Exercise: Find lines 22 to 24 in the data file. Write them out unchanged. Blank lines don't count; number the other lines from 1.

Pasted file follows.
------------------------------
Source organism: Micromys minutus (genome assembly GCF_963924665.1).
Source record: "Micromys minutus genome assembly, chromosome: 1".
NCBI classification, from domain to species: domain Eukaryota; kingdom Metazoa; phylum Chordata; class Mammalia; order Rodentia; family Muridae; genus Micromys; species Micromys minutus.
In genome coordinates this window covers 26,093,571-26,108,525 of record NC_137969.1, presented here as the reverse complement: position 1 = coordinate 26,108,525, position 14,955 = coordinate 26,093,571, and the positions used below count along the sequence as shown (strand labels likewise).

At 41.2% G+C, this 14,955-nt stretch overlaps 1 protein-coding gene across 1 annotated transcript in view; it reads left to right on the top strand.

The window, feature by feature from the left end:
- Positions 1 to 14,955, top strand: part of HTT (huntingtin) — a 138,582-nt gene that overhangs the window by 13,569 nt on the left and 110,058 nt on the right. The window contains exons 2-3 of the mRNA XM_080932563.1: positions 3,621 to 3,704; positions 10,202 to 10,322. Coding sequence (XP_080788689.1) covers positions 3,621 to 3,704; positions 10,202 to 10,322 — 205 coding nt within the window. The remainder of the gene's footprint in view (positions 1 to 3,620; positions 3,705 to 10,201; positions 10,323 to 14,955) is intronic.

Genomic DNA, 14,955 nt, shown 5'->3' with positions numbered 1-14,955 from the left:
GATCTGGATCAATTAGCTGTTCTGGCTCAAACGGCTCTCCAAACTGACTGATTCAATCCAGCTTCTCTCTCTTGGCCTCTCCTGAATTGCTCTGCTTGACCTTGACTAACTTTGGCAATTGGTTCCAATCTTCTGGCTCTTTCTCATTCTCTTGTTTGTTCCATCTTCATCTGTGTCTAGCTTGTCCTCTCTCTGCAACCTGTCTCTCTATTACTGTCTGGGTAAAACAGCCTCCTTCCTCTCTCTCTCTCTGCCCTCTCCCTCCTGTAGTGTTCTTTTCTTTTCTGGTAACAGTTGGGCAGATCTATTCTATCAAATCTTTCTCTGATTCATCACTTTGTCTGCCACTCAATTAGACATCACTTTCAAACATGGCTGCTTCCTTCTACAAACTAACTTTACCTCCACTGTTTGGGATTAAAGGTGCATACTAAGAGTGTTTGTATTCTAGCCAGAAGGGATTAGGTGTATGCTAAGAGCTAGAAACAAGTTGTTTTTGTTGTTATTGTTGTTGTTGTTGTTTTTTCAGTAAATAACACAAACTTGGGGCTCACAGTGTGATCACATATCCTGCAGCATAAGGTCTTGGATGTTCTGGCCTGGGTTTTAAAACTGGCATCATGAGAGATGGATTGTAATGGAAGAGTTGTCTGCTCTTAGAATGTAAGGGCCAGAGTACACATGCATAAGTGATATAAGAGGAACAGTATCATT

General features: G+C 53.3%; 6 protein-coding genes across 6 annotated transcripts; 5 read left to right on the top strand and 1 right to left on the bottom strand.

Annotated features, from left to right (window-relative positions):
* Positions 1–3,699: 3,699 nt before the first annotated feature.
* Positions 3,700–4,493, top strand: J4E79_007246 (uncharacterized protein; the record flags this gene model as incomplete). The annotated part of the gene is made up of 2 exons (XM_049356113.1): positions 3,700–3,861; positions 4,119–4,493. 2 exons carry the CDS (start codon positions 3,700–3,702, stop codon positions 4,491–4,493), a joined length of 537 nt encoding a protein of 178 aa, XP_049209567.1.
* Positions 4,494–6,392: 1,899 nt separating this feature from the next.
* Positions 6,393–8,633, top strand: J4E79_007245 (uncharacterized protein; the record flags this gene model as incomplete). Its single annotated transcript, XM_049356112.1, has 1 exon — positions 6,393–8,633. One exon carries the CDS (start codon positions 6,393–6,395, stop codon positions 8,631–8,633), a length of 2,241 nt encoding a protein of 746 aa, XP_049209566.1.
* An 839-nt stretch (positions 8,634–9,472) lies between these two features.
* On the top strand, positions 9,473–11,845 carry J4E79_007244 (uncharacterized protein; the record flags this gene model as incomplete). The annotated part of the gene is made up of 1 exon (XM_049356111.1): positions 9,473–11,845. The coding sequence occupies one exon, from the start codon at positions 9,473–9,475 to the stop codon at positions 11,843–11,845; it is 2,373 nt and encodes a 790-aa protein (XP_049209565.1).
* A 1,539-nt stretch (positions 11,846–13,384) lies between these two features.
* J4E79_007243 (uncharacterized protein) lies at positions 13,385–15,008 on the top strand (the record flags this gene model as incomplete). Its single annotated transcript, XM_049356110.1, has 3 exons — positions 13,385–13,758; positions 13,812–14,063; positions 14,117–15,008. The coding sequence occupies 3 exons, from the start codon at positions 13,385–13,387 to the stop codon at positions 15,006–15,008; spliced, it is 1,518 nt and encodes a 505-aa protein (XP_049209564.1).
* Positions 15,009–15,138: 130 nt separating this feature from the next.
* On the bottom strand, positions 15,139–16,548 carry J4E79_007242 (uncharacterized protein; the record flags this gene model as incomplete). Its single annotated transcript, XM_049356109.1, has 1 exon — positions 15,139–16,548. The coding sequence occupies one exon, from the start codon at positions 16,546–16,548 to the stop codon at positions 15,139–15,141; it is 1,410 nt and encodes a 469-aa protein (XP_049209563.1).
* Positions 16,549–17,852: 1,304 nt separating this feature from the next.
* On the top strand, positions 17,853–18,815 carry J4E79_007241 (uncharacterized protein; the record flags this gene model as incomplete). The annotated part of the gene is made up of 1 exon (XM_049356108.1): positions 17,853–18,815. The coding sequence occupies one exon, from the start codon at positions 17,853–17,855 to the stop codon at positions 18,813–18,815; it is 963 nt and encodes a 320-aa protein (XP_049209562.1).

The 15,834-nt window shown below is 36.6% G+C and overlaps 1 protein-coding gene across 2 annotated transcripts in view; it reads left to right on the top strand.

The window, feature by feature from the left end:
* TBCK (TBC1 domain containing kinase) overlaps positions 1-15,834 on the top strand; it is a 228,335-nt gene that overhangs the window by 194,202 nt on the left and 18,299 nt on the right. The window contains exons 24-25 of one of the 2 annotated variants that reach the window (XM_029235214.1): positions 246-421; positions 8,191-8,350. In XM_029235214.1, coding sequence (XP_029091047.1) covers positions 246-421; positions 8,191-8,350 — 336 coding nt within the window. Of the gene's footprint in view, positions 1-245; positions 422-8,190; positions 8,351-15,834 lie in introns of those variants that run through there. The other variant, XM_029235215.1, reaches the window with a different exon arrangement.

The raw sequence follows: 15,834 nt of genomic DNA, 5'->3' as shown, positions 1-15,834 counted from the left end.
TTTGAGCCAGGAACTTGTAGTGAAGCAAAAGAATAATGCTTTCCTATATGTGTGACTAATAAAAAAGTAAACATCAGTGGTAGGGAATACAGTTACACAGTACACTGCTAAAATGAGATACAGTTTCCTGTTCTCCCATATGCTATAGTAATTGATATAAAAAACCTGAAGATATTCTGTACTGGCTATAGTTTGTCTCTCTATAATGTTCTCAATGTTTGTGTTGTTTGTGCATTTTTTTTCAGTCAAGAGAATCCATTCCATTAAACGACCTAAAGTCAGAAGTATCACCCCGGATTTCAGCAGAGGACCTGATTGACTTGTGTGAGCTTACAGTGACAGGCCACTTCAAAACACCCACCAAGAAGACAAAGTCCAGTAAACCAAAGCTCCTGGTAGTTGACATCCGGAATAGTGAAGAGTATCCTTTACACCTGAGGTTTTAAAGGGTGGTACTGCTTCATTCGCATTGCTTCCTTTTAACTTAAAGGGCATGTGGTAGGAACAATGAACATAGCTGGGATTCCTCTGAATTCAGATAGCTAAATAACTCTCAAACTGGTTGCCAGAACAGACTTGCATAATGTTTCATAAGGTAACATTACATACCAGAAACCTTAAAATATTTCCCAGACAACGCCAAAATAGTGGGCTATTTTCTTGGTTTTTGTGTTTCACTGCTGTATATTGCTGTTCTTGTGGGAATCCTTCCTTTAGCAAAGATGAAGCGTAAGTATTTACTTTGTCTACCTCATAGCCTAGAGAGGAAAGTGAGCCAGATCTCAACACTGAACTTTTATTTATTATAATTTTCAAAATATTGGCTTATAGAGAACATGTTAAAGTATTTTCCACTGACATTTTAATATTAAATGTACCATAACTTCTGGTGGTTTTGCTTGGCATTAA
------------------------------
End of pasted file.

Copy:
* Positions 16,549–17,852: 1,304 nt separating this feature from the next.
* On the top strand, positions 17,853–18,815 carry J4E79_007241 (uncharacterized protein; the record flags this gene model as incomplete). The annotated part of the gene is made up of 1 exon (XM_049356108.1): positions 17,853–18,815. The coding sequence occupies one exon, from the start codon at positions 17,853–17,855 to the stop codon at positions 18,813–18,815; it is 963 nt and encodes a 320-aa protein (XP_049209562.1).

The 15,834-nt window shown below is 36.6% G+C and overlaps 1 protein-coding gene across 2 annotated transcripts in view; it reads left to right on the top strand.